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When Ather Energy started hyping its upcoming ‘family’ scooter, I was a bit confused. Afterall, scooters were always meant to be a family thing, weren’t they? So, what’s the big deal about making a scooter that does… Well, scooter stuff. Scooters claiming to be the comfiest and the easiest to ride are ten a penny today. Knowing Ather, I knew that the new Rizta wouldn’t be far from what was being advertised, but after riding it, I feel I understand what the young company meant.


The Rizta story is incomplete without the 450X. That’s because the bratty-yet-suave electric scooter shaped Ather identity… the identity that it had to distance itself from to make the Rizta. This time there is no sharp, edgy design but a more industrial, almost-generic one. Is it bland? No. But more importantly, does it look like an Ather? Unfortunately, no. But maybe, it had to look this way. I mean, this is a design that wouldn’t be ‘too much’ for the golden-agers nor too drab for gen-z. 


Unlike the sculpted side panels of the 450X, the Rizta has boxy panels because they hide a new sub-frame which not only can accommodate the long seat but also makes room for the 34-litre underseat storage area. And complementing that is the roomy floorboard that could accommodate my size 13 feet. Though the floorboard appears to be tall, it ends up creating the perfect riding posture. Once on the saddle, the Rizta feels like a pakka family scooter. 


And on the move, the feeling is even more resounding. That’s because the Rizta doesn’t scare with all that instantaneous torque. It has a softer throttle response compared to the 450X, even in Zip mode. The acceleration feels so calm that even new riders won’t feel intimidated, and that’s also because of the skid control that Ather has introduced.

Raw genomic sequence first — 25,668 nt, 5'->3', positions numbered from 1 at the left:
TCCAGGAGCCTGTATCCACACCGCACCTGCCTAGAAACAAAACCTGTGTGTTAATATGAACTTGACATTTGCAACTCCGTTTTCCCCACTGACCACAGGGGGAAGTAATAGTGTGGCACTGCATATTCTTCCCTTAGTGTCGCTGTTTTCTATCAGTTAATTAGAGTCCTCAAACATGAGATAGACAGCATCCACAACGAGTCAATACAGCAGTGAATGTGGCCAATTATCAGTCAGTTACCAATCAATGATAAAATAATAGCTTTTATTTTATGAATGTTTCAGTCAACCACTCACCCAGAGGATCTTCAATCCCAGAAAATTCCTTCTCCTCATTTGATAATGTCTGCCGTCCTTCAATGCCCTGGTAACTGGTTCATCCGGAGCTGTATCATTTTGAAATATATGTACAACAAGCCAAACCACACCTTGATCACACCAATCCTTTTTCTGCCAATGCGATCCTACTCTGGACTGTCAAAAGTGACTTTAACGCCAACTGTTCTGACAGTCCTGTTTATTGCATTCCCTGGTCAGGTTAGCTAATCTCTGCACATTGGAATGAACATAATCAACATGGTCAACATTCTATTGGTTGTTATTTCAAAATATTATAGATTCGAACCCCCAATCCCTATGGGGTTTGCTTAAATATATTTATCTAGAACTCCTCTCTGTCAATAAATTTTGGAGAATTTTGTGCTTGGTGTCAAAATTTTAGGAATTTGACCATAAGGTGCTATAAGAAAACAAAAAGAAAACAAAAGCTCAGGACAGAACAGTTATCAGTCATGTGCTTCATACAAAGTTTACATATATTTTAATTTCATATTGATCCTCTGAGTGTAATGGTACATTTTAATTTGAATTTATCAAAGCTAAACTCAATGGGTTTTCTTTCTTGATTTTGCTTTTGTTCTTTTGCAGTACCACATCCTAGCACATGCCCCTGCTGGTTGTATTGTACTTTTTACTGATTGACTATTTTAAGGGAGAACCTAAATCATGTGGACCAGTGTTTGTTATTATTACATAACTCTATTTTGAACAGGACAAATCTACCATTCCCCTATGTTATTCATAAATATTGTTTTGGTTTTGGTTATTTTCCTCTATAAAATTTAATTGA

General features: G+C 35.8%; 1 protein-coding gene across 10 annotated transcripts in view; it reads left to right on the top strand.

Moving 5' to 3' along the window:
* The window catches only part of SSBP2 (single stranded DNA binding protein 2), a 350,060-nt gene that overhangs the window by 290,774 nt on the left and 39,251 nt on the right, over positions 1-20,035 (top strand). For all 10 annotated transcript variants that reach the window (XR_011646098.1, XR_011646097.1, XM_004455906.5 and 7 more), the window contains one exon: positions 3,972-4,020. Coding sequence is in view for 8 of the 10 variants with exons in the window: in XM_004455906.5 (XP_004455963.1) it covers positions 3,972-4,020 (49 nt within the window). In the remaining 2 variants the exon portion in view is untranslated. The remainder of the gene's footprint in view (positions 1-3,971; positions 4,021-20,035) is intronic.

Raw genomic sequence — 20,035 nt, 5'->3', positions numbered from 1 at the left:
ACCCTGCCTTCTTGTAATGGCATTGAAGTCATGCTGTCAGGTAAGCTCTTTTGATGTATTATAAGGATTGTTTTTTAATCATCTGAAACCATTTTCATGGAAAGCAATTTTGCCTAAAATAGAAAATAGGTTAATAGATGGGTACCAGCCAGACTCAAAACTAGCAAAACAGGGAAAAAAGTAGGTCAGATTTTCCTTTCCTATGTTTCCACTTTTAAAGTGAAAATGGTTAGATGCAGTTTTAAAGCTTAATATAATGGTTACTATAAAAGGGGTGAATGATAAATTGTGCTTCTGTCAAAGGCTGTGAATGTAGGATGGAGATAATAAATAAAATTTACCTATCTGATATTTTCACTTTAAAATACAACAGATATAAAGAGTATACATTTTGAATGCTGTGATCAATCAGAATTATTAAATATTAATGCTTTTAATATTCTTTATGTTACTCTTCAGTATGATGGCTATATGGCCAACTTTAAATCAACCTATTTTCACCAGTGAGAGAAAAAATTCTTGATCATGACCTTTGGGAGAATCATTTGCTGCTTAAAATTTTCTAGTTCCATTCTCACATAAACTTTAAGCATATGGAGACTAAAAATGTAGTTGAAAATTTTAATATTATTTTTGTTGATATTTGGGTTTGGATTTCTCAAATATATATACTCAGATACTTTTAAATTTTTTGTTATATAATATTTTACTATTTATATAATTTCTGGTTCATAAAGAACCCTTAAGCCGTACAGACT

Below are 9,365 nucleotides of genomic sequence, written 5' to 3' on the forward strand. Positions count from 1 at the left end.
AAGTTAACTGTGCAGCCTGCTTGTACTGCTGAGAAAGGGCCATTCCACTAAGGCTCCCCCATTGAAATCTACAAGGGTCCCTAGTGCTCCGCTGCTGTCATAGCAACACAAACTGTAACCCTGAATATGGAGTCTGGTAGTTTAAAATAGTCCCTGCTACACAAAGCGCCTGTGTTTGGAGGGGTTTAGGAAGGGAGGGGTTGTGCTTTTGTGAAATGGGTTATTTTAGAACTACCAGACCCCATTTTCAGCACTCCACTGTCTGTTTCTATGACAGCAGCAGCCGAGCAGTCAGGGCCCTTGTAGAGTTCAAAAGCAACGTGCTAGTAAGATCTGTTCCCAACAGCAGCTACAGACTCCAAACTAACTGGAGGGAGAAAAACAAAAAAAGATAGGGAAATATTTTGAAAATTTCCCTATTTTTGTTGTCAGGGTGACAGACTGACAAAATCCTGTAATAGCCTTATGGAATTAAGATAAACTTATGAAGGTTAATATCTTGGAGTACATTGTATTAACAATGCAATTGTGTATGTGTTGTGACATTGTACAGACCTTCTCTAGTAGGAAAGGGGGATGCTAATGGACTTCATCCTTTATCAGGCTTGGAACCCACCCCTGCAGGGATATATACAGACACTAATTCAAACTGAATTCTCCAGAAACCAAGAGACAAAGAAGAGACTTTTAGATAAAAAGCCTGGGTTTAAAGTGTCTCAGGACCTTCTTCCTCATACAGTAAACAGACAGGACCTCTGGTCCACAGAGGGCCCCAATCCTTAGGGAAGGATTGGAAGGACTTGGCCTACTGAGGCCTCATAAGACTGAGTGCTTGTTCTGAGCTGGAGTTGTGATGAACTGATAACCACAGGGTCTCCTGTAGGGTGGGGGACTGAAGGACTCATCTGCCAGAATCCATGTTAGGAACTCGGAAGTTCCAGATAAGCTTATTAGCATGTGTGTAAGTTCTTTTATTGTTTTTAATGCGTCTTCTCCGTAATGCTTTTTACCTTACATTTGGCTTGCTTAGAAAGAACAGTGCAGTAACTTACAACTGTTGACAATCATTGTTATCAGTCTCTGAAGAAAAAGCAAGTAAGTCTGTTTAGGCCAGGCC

In Smart Eco mode, the performance is capped even further, which to me, makes it a tad lethargic in the city. I would probably use the Rizta in Zip mode all the time and make the most of the ‘Magic Twist’ to sustain the charge. For the uninitiated, this feature allows 15 degree of reverse throttle to use regenerative braking and reduce dependency on the brakes, which, by the way, are very different from those on the 450X. Even under hard braking, the Rizta feels composed, and that’s primarily because of how Ather has tuned the braking keeping the family use in mind. Yes, there’s no ABS on the Rizta, but the combined braking system works just fine. 

What doesn’t work fine is the instrument console. The TFT unit is bright and easy to read. However, the current AtherStack 6 UI is a bit laggy, which can get on your nerves. However, knowing Ather, it is a matter of a few weeks and a smoother, glitch-free UI can be expected.


The Ather Rizta is a big step away from the 450X. Right from the way it looks to the way you sit and experience the product is completely different, which I reckon must have been a tough thing for the company to sacrifice some of its best-known traits. Come to think of it, isn’t that what family is all about? Understanding the need of the hour and making those small sacrifices for the greater good of everyone?